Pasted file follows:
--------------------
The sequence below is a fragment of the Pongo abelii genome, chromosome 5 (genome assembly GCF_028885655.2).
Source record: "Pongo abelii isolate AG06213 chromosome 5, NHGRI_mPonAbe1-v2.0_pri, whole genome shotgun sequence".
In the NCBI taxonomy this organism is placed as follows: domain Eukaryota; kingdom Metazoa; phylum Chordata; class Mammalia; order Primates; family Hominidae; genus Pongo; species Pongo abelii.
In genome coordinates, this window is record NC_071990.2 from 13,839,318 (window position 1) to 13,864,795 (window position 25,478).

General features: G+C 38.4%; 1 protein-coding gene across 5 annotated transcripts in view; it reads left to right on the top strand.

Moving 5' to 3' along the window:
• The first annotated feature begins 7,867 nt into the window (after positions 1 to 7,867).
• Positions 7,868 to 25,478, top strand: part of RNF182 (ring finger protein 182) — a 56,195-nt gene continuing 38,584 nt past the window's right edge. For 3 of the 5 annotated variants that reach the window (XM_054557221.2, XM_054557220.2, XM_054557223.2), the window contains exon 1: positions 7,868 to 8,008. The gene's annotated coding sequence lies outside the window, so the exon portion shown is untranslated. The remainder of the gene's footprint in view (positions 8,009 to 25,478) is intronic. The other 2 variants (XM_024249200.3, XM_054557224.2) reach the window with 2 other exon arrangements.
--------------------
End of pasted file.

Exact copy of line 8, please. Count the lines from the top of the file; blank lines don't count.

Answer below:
• Positions 7,868 to 25,478, top strand: part of RNF182 (ring finger protein 182) — a 56,195-nt gene continuing 38,584 nt past the window's right edge. For 3 of the 5 annotated variants that reach the window (XM_054557221.2, XM_054557220.2, XM_054557223.2), the window contains exon 1: positions 7,868 to 8,008. The gene's annotated coding sequence lies outside the window, so the exon portion shown is untranslated. The remainder of the gene's footprint in view (positions 8,009 to 25,478) is intronic. The other 2 variants (XM_024249200.3, XM_054557224.2) reach the window with 2 other exon arrangements.